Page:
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Aung San Suu Kyi Calls for Release of Political Prisoners - 2002-08-07

Burma's opposition leader, Aung San Suu Kyi, says the release of political prisoners remains the key to political reform in Burma. She made the statement following recent efforts by the United Nations to open dialogue between the military and the opposition.

Aung San Suu Kyi says all political prisoners in Burma should be freed and political organizations should be allowed to operate freely.

There are at least 260 members of the opposition National League for Democracy, NLD, still in jail. Human rights activists say hundreds of other political prisoners also are held.

Since the United Nations began brokering talks between the opposition and the military government in late 2000, about 300 political prisoners have been released. "The release of political prisoners is important," Aung San Suu Kyi said, "because it means a return to political normalcy. Unless political organizations are free to go about their work unhindered and unintimidated by the authorities, we can never say that we have started the process towards changed democracy."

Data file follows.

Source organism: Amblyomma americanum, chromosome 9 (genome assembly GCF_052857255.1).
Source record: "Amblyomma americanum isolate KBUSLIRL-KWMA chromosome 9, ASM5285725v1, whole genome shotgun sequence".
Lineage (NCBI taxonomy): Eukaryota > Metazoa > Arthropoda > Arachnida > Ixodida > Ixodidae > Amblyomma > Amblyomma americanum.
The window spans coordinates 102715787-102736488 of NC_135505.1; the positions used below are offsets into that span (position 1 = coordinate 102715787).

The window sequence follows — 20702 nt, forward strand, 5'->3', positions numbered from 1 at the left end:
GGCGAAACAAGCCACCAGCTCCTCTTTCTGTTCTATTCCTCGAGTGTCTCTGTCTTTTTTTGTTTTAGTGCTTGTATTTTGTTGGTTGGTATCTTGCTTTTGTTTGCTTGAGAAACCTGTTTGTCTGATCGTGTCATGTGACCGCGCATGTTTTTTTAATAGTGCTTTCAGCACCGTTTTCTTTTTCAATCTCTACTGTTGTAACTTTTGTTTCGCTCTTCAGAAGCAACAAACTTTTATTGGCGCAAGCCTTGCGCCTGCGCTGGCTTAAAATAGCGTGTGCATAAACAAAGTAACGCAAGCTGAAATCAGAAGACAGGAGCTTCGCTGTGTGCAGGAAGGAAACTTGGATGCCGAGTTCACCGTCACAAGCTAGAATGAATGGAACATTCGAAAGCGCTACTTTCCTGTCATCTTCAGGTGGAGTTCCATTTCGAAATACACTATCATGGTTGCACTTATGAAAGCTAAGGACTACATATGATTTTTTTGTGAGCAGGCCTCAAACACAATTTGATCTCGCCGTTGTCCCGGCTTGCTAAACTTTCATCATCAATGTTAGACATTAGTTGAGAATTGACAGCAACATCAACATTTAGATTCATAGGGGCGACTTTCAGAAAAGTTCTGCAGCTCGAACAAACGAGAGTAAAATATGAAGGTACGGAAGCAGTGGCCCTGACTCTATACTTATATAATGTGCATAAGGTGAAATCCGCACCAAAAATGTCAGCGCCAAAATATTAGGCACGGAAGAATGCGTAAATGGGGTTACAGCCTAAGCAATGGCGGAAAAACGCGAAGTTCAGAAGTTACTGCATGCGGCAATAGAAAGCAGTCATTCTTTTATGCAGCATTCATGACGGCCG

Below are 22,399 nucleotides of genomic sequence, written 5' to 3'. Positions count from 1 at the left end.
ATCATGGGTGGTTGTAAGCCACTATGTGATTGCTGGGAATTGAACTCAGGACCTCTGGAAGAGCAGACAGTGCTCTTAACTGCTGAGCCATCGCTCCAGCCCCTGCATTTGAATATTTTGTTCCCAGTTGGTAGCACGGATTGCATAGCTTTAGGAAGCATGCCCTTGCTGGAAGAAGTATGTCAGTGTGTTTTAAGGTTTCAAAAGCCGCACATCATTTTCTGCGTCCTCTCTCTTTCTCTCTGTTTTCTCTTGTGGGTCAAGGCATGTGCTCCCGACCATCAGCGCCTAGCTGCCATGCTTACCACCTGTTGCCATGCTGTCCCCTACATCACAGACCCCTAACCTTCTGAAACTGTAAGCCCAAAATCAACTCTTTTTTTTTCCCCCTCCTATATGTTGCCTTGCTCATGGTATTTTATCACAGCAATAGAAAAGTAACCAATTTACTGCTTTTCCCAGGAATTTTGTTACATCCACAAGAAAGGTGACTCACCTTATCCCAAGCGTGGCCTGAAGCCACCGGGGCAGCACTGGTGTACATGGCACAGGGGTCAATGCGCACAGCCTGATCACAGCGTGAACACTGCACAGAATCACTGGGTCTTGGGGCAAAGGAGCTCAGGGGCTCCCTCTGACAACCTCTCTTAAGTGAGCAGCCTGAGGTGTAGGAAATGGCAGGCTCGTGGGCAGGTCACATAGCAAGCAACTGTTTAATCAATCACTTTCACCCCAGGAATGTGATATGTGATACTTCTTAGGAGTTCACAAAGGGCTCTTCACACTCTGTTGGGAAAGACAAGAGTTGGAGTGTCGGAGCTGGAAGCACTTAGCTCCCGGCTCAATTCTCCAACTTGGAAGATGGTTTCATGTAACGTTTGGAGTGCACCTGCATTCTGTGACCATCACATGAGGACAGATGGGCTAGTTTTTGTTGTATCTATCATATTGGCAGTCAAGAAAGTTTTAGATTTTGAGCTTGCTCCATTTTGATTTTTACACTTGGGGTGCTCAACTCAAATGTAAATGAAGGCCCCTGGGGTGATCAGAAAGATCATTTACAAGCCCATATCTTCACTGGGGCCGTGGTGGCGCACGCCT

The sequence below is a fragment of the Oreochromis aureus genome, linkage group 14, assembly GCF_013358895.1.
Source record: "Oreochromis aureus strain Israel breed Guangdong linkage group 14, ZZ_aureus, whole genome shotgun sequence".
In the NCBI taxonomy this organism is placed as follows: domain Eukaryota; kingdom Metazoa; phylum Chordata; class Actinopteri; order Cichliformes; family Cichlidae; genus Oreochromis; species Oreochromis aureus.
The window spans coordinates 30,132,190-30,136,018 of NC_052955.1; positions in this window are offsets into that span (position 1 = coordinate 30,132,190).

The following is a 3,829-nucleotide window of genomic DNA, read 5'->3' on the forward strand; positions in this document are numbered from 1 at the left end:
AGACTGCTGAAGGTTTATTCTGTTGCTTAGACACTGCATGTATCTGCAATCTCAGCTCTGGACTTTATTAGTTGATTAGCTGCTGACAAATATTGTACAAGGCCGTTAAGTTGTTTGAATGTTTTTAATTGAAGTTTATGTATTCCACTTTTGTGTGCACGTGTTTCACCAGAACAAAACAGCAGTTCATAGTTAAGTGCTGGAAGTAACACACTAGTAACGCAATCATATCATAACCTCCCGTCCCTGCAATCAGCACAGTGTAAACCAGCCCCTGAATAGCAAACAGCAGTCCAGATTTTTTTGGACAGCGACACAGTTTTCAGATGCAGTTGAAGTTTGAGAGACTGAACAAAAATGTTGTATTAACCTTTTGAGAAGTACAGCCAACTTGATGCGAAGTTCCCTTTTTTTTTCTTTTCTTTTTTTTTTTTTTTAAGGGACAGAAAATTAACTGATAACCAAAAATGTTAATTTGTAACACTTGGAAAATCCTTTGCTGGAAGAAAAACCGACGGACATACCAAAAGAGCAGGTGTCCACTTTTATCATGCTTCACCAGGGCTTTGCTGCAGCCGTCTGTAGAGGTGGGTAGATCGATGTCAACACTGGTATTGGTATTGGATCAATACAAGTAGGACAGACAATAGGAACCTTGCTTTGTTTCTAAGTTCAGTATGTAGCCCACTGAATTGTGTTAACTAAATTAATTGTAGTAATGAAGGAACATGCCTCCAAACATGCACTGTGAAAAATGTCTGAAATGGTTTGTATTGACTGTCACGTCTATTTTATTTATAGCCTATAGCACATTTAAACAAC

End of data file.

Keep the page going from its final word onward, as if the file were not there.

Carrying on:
Aung San Suu Kyi called on the government to stop arresting people for expressing their opinions. "So we repeat, again and again, we reiterate, that the release of political prisoners is the most important thing for all those who truly wish to bring about change in Burma," she said.

Her comments follow fresh efforts by U.N. special envoy Razali Ismail to push the government to hold substantive talks with the NLD. Mr. Razali, who endeded a four-day visit to Rangoon Tuesday, says he expects the government and Aung San Suu Kyi to start talks very soon. While no timetable has been set, the talks are likely to start within the next two months. Some donor countries are considering new humanitarian aid to Burma if there are signs of real dialogue on reform.

Chaiyachoke Chulasiriwong, a Chulalongkorn University political scientist, says Aung San Suu Kyi seems willing to adopt a less strident stance against the military if it benefits the country. "I think from this point onward, I believe that Aung San Suu Kyi would try to allow a lot of things to change from what she has opposed before," he said.

In the past, Aung San Suu Kyi has opposed humanitarian aid, so that the government could not use it. Now she says, providing it is transparent and benefits the Burmese people, aid could be allowed.